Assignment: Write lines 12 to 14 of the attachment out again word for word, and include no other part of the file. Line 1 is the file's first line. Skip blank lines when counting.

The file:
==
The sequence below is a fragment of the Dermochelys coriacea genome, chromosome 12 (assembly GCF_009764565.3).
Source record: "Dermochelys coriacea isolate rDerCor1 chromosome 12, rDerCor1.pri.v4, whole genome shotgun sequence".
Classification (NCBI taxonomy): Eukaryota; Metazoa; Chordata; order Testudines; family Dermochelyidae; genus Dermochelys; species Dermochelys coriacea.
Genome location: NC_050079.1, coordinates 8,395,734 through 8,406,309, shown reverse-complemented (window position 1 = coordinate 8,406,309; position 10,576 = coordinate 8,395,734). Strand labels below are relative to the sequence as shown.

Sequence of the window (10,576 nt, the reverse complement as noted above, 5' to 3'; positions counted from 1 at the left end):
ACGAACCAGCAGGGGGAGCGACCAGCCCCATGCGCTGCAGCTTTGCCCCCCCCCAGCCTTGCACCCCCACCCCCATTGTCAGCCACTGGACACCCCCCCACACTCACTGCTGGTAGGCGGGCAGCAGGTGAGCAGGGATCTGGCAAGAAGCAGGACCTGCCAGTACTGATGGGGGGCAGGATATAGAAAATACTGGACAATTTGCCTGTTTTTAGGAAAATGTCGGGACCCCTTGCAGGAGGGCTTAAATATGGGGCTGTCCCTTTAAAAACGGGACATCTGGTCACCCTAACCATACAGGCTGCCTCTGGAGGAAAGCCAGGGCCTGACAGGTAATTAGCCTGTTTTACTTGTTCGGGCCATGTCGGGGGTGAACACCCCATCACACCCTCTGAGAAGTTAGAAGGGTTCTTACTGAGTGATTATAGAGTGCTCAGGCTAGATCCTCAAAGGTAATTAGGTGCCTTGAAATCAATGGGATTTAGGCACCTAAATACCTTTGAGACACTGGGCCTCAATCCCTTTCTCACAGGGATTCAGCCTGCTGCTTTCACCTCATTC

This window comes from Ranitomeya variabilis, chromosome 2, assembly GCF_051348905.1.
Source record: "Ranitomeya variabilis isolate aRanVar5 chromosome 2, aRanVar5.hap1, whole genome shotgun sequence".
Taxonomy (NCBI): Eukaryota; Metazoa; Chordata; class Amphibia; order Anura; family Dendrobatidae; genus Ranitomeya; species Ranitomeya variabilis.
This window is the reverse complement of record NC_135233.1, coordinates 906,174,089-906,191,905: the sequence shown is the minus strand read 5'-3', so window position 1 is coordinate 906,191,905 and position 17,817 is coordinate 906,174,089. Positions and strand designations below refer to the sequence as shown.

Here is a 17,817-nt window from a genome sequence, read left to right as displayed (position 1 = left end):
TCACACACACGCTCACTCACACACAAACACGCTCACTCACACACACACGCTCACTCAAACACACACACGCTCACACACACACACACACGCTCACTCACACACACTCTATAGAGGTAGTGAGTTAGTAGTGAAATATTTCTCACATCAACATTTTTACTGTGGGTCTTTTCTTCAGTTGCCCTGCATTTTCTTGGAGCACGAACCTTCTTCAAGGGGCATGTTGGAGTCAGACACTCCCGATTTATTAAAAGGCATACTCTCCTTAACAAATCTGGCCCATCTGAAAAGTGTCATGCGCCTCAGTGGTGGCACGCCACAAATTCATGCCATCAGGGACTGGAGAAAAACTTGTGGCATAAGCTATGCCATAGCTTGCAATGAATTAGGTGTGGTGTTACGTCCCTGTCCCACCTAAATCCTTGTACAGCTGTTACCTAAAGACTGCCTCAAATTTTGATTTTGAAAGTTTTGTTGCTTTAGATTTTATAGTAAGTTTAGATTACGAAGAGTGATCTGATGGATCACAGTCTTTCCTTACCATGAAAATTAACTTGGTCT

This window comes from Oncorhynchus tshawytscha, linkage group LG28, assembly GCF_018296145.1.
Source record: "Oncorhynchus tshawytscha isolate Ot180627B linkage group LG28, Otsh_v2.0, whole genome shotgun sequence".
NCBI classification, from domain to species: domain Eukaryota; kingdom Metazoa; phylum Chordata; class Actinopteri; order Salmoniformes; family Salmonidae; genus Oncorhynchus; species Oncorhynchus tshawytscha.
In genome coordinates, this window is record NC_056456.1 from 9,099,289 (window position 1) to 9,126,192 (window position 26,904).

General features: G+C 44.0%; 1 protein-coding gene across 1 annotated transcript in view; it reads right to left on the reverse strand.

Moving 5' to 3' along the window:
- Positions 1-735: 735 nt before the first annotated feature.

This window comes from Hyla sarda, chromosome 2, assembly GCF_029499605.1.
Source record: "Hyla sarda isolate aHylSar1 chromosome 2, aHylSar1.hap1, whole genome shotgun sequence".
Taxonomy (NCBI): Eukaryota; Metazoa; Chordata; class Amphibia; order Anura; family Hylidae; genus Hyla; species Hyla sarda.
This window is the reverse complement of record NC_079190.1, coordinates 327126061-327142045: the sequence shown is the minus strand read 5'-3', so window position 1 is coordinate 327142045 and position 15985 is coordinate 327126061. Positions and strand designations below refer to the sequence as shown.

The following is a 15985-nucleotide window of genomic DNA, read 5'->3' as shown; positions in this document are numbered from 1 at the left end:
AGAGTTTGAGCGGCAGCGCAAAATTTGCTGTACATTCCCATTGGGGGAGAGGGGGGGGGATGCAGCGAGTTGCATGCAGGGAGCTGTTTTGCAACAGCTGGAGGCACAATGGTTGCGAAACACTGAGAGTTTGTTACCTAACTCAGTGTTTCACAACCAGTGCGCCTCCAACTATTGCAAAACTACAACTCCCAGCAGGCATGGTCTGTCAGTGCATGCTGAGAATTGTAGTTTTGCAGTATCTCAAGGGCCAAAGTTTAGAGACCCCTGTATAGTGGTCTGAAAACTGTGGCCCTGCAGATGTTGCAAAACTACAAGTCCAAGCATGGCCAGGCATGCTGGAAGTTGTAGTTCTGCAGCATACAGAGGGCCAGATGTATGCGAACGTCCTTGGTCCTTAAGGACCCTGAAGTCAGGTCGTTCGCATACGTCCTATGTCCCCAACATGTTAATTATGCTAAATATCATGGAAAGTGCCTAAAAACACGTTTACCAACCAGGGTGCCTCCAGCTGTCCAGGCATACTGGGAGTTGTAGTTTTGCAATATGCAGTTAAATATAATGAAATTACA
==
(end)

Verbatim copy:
TCACACACACGCTCACTCACACACAAACACGCTCACTCACACACACACGCTCACTCAAACACACACACGCTCACACACACACACACACGCTCACTCACACACACTCTATAGAGGTAGTGAGTTAGTAGTGAAATATTTCTCACATCAACATTTTTACTGTGGGTCTTTTCTTCAGTTGCCCTGCATTTTCTTGGAGCACGAACCTTCTTCAAGGGGCATGTTGGAGTCAGACACTCCCGATTTATTAAAAGGCATACTCTCCTTAACAAATCTGGCCCATCTGAAAAGTGTCATGCGCCTCAGTGGTGGCACGCCACAAATTCATGCCATCAGGGACTGGAGAAAAACTTGTGGCATAAGCTATGCCATAGCTTGCAATGAATTAGGTGTGGTGTTACGTCCCTGTCCCACCTAAATCCTTGTACAGCTGTTACCTAAAGACTGCCTCAAATTTTGATTTTGAAAGTTTTGTTGCTTTAGATTTTATAGTAAGTTTAGATTACGAAGAGTGATCTGATGGATCACAGTCTTTCCTTACCATGAAAATTAACTTGGTCT

This window comes from Oncorhynchus tshawytscha, linkage group LG28, assembly GCF_018296145.1.
Source record: "Oncorhynchus tshawytscha isolate Ot180627B linkage group LG28, Otsh_v2.0, whole genome shotgun sequence".